Overhaul of UK financial promotions exemption regime proposed

Out-Law News | 21 Dec 2021 | 3:19 pm | 2 min. read

The UK government has proposed changes to the regime which gives high-net worth individuals (HNWIs) and sophisticated investors an exemption from restrictions on financial promotions.

The Financial Promotions Order (FPO) is designed to help small and medium sized enterprises raise finance from sophisticated private investors without the cost of having to comply with the financial promotions regime.

However, according to a new consultation document, the regime has been affected by ‘economic, social and technological change’ since the exemptions were introduced more than 20 years ago, changing the context in which they should be viewed.

The government said these changes included the development of the online retail investment market, price inflation, and pensions freedoms, which have eroded the value of the HNWI exemption thresholds.

The consultation also highlighted that the exemptions have been misused, for example by promoting inappropriate products to ordinary retail investors.

The proposed reforms are aimed at ensuring that thresholds for exempt investors are calibrated to reflect investors’ experience or their ability to absorb losses; reducing the risk that the exemptions are used for promotions to investors who do not meet the conditions; and that where exemptions are used, investors understand the regulatory protections they are losing and are able to take responsibility for their investment decisions.

Budd Elizabeth

Elizabeth Budd

Partner

The current exemptions and their operation do not adequately address the potential risks of investing in unlisted securities on the back of a promotion which has not been approved by an authorised person

The government has proposed five possible updates to the exemptions: increasing the financial thresholds for HNWIs; amending the criteria for self-certified sophisticated investors; placing a greater degree of responsibility on firms to ensure individuals meet the criteria to be deemed HNW or sophisticated; updating the HNWI and self-certified sophisticated investor statements; or updating the name of the HNWI exemption.

Financial regulation expert Elizabeth Budd of Pinsent Masons said the overhaul of the FPO exemptions was overdue.

“Over the last couple of decades, as the consultation makes clear, there has been a significant shift in wealth, there have been pension freedoms, and the way in which people invest has changed. The exemptions and their operation do not adequately address the potential risks of investing in unlisted securities on the back of a promotion which has not been approved by an authorised person,” Budd said.

“The operation of the exemptions is in fact quite complex, so it is not entirely surprising that businesses get it wrong. The warnings, statements and certificates are legalistic and do not fit with a more modern way of drafting legal and compliance documentation,” Budd said.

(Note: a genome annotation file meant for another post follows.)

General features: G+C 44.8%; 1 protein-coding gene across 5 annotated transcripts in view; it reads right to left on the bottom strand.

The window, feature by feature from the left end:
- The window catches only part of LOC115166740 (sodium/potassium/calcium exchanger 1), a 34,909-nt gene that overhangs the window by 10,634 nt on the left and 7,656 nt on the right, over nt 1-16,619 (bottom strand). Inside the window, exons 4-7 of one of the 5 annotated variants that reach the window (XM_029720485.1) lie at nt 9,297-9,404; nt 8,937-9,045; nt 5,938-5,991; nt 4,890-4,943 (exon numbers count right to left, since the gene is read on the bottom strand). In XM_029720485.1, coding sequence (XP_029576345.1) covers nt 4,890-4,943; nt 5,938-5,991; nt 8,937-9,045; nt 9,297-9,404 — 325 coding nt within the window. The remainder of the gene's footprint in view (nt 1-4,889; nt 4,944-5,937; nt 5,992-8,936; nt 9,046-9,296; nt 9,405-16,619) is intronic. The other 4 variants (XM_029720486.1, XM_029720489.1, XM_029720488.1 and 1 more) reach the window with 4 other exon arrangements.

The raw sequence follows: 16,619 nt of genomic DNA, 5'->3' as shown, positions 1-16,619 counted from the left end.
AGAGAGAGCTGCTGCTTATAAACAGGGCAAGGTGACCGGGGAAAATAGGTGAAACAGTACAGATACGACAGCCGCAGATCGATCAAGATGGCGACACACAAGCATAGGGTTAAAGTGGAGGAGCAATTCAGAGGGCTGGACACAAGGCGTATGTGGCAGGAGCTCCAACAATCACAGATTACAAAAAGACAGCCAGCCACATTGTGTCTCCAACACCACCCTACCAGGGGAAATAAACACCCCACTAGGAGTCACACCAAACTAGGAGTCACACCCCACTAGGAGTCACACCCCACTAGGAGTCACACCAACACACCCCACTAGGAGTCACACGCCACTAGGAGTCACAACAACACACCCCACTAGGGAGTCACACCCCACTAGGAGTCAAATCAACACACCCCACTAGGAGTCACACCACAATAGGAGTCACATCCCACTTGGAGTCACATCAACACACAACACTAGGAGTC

“Within the authorised arena there are the added regimes of the non-mainstream pooled investments and speculative illiquid securities, but outside the authorised arena these three exemptions are all that is relied on. Changing the threshold of the HNWI is long overdue but there needs to be a careful balance of investor protection against encouraging people to invest and take an appropriate level of risk,” Budd said.

The consultation is seeking views on the level to which HNWI thresholds could be raised, with an option of raising the threshold in line with inflation since 2001, or setting it so it captures the top 1% of earners as it originally did. The government said the current thresholds, which stipulate that someone is a HNWI if they earn £100,000 or more or have net assets of at least £250,000, now apply to those in the top 3% of earners.

It said the threshold for self-certification as a sophisticated investor could also be increased in line with inflation. Meanwhile the criteria for self-certification of having made more than one investment in an unlisted company in the previous two years is likely to be removed, with the consultation noting it is much easier for individuals to make such investments now than when the criterion was added in 2005.

The FPO exemptions consultation is running parallel to other government and Financial Conduct Authority (FCA) initiatives looking at financial promotions rules, including a proposal to establish a gateway through which an authorised firm must pass before it can approve financial promotions by unauthorised firms.

The FCA has also been undertaking behavioural testing on how best to influence consumer behaviour to make effective investment decisions, with results due in early 2022.

The consultation is open until 9 March 2022.